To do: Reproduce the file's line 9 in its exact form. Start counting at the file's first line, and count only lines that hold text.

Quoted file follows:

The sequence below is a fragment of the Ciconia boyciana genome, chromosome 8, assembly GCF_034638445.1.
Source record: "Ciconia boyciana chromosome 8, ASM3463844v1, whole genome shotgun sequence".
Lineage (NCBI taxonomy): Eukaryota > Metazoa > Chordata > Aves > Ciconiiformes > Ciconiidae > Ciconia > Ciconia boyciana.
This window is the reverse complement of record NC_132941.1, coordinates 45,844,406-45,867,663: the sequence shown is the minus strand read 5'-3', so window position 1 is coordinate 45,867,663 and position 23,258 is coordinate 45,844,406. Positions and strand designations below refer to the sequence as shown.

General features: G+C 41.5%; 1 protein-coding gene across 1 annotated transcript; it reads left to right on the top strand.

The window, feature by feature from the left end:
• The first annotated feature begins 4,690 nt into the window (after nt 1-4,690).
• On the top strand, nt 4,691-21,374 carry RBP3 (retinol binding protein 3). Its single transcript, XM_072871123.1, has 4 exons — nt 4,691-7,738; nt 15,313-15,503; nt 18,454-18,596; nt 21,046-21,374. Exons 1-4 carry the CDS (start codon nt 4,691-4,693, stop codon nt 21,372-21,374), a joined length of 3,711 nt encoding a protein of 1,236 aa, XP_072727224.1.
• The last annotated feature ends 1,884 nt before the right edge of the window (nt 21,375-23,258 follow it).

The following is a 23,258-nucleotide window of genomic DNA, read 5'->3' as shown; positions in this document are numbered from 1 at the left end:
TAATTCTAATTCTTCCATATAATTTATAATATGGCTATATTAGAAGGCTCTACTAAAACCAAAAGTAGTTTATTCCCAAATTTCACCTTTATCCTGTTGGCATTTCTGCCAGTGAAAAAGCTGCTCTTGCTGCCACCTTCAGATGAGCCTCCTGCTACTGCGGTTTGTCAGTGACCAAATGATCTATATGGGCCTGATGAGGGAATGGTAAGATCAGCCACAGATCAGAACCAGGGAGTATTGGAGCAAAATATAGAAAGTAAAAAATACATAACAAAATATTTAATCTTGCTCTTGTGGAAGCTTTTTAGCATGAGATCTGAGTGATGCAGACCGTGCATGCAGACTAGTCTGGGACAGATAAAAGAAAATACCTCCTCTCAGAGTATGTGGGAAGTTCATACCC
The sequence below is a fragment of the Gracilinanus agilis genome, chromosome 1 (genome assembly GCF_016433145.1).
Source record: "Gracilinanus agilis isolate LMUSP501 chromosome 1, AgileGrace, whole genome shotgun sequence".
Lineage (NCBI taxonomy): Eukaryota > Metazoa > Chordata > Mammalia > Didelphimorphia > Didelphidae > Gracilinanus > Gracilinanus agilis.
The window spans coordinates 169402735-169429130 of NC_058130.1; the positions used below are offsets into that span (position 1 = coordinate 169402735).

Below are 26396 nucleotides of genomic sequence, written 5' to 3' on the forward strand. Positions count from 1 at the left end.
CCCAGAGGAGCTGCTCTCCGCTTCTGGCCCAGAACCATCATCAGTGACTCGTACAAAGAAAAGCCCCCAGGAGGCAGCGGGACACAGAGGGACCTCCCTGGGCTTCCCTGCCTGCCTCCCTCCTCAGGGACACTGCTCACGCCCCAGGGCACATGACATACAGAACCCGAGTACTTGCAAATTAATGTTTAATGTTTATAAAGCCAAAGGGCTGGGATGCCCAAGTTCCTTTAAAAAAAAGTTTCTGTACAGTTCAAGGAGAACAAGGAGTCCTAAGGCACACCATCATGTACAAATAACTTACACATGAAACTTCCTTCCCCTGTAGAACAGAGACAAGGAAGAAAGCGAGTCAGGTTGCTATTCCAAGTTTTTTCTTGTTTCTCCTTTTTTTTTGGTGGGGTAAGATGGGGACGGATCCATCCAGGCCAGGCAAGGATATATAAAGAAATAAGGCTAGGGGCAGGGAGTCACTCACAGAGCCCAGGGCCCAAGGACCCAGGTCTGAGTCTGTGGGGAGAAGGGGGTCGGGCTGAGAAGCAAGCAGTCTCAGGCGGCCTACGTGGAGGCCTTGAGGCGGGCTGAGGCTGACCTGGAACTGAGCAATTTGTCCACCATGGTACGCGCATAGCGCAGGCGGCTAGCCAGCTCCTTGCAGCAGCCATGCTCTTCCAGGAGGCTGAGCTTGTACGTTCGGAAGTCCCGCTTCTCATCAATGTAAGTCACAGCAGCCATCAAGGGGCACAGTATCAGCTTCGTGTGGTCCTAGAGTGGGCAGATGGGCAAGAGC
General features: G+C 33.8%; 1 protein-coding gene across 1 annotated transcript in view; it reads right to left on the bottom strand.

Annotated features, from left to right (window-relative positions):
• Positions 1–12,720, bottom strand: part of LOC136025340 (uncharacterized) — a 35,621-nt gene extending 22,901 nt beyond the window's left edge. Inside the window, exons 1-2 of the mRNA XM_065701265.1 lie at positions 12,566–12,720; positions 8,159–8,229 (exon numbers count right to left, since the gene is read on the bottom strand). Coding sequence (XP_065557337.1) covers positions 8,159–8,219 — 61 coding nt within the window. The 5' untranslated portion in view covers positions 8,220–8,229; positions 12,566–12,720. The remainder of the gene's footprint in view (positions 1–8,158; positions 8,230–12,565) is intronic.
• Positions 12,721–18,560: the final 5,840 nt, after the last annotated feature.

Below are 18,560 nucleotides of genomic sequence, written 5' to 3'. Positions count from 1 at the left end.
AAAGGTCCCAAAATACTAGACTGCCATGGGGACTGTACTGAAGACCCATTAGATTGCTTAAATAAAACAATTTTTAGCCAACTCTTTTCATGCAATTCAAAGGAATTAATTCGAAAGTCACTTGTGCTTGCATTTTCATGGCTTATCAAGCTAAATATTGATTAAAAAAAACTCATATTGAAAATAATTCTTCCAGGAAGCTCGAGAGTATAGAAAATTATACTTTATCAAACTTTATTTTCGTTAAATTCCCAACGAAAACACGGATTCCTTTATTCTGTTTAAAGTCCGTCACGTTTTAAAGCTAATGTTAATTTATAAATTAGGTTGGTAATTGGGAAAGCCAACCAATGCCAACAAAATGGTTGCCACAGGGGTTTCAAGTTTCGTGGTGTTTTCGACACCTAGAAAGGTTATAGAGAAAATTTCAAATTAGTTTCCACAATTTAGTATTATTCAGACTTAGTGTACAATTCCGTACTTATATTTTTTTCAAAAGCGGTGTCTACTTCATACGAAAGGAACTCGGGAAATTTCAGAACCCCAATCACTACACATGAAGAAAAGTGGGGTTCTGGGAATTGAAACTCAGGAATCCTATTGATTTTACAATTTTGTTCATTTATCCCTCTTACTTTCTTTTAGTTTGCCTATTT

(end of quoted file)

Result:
• The last annotated feature ends 1,884 nt before the right edge of the window (nt 21,375-23,258 follow it).